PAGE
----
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How to prevent the spread of tiger mosquitoes in France

Genevieve Mansfield
Genevieve Mansfield - [email protected]
How to prevent the spread of tiger mosquitoes in France
Don't let rain water stay in your plant pots. Photo by Khizar Hussain Siddiqui:

The disease-carrying tiger mosquito is on the rise in France - here's the official French government advice on keeping the pesky insects at bay.


Public authorities in France are warning of an increased presence of tiger mosquitoes in France.

As of January 2024, the insect - which is known for its ability to carry diseases such as dengue, chikungunya and Zika virus - had been detected in 78 of France's 96 mainland départements.

READ MORE: MAP: Tiger mosquitoes reach northern France

Originally found in tropical forests in southeast Asia, the tiger mosquito now thrives in urban environments and it is extremely difficult to get rid of once it has begun inhabiting a place.

Experts have previously said they think that France will be fully colonised by 2030.

Although rare, there have been several recorded cases of dengue, chikungunya and Zika being spread by mosquitoes in France. These diseases can be fatal, although deaths are rare in countries that have good healthcare systems.

How to stop the spread

Female tiger mosquitoes lay their eggs in water, and they can lay several hundred eggs at once. Therefore try to avoid having any still water outside your home and be aware of the items that might collect rainwater.

This includes regularly emptying vases, flower pots, as well as watering cans and pots. If you want to collect rainwater, you could cover water butts with mosquito nets or fabric to keep the mosquitoes from getting inside.

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You can also keep your gutters clean - this helps to keep the water flowing when it rains, and it avoids any stagnant pools from building up.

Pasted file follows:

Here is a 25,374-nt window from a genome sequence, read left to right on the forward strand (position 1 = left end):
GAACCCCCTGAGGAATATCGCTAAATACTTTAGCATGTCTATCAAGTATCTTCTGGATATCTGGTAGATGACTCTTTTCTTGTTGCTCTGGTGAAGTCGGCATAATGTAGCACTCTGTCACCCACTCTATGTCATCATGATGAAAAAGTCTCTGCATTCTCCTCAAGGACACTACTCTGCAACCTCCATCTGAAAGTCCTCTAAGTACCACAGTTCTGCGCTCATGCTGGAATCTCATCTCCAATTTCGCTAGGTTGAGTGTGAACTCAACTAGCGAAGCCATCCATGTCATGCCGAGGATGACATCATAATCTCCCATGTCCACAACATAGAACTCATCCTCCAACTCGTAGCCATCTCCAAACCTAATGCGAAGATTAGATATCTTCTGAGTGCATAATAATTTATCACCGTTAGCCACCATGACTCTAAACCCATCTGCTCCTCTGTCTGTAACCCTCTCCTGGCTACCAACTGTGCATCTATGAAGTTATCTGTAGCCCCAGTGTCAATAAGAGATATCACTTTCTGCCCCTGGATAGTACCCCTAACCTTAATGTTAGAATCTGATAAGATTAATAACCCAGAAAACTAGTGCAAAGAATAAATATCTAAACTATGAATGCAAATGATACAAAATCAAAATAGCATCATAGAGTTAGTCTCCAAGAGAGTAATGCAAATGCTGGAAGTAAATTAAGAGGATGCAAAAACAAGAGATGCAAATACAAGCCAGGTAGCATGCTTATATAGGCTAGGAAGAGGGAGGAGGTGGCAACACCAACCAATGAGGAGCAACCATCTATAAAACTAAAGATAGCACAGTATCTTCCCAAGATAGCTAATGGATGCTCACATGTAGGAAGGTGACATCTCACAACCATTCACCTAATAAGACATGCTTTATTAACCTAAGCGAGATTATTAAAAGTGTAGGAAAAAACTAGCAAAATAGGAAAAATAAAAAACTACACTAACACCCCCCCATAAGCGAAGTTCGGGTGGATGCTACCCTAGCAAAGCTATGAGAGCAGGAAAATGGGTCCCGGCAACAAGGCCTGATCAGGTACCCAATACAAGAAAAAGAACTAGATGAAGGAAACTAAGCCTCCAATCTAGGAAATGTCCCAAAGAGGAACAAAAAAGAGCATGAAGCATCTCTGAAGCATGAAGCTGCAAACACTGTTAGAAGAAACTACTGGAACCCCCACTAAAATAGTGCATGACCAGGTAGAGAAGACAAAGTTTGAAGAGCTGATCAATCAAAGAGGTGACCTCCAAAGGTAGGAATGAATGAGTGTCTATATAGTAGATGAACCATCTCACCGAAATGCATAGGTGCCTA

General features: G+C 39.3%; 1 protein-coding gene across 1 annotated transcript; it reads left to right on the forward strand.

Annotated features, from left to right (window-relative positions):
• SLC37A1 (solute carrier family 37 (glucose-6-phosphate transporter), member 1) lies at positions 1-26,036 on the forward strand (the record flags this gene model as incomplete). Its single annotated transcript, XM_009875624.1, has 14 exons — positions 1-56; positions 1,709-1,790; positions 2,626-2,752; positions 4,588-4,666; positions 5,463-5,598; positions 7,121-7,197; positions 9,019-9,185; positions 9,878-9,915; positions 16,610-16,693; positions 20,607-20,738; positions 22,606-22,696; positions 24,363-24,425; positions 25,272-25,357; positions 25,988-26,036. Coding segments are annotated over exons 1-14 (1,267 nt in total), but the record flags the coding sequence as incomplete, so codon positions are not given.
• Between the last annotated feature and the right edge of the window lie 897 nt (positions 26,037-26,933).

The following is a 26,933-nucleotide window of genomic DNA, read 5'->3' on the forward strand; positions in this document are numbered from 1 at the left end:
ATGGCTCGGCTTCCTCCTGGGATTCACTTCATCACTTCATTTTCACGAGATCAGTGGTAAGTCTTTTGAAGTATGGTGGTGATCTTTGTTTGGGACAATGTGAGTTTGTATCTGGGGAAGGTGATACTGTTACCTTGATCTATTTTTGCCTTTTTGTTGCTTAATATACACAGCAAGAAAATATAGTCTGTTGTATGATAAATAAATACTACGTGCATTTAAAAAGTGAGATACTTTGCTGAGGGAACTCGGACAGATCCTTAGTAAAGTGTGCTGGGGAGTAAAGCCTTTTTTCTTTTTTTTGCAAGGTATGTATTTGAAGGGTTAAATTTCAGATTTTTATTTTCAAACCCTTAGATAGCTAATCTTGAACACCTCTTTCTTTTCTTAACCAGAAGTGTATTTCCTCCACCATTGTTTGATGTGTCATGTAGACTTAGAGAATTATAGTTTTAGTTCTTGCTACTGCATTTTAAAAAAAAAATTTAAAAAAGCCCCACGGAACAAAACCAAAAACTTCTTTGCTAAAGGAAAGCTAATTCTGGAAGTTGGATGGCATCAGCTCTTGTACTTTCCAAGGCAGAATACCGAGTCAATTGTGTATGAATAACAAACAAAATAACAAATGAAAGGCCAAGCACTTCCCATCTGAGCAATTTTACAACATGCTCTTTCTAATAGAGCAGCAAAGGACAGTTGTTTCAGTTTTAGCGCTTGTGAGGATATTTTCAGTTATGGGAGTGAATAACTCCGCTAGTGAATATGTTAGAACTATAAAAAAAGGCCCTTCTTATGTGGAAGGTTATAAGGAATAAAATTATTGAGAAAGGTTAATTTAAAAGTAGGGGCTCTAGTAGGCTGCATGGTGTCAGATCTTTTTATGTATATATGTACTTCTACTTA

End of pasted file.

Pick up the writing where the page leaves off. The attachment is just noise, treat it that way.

To protect yourself, try to wear long, loose and light-coloured clothing, in addition to insect repellent. You might also consider wearing a mosquito net head gear.


How can I tell if I've been bitten by a tiger mosquito?

You'll start feeling itchy very quickly - usually within a few minutes of the bite. Unfortunately, the red, pimply mark will probably look just like a regular mosquito bite.

The main difference would be getting a bite during the day, and the fact that tiger mosquitoes are likely to bite several times. You can tell for sure if it was a tiger mosquito by seeing the insect itself.

There is no immediate cause for alarm if you are bitten, in almost all cases the bites are just itchy and annoying. In very rare cases, tropical diseases can be spread by the mosquitoes - seek medical help if you develop a high fever and rash.

What do tiger mosquitoes look like?

They are very small, about 5 mm, and they have a highly contrasting colour, with black and white stripes on their body and legs.

Credit: Agence regionale santé normandie

If you believe you have spotted a tiger mosquito, you can report it to public health authorities online.

Tiger mosquitoes are also different from other types - they are diurnal, meaning they are active during the day and may bite in the early evening or morning. They are also silent.



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